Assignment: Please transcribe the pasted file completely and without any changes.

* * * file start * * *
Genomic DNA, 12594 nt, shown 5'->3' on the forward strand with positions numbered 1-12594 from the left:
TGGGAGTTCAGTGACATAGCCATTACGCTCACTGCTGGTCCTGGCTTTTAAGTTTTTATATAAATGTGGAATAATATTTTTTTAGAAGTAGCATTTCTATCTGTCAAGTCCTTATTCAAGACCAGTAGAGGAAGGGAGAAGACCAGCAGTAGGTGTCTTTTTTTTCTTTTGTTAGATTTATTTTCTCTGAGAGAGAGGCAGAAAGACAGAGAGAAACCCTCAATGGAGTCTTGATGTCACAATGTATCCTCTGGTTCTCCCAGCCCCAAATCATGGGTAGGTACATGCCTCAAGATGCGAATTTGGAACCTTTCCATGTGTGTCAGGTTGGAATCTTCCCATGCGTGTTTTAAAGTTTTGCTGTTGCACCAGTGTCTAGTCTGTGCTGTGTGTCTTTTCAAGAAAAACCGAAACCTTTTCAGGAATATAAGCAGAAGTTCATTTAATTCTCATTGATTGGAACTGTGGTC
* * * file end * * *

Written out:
Genomic DNA, 12594 nt, shown 5'->3' on the forward strand with positions numbered 1-12594 from the left:
TGGGAGTTCAGTGACATAGCCATTACGCTCACTGCTGGTCCTGGCTTTTAAGTTTTTATATAAATGTGGAATAATATTTTTTTAGAAGTAGCATTTCTATCTGTCAAGTCCTTATTCAAGACCAGTAGAGGAAGGGAGAAGACCAGCAGTAGGTGTCTTTTTTTTCTTTTGTTAGATTTATTTTCTCTGAGAGAGAGGCAGAAAGACAGAGAGAAACCCTCAATGGAGTCTTGATGTCACAATGTATCCTCTGGTTCTCCCAGCCCCAAATCATGGGTAGGTACATGCCTCAAGATGCGAATTTGGAACCTTTCCATGTGTGTCAGGTTGGAATCTTCCCATGCGTGTTTTAAAGTTTTGCTGTTGCACCAGTGTCTAGTCTGTGCTGTGTGTCTTTTCAAGAAAAACCGAAACCTTTTCAGGAATATAAGCAGAAGTTCATTTAATTCTCATTGATTGGAACTGTGGTC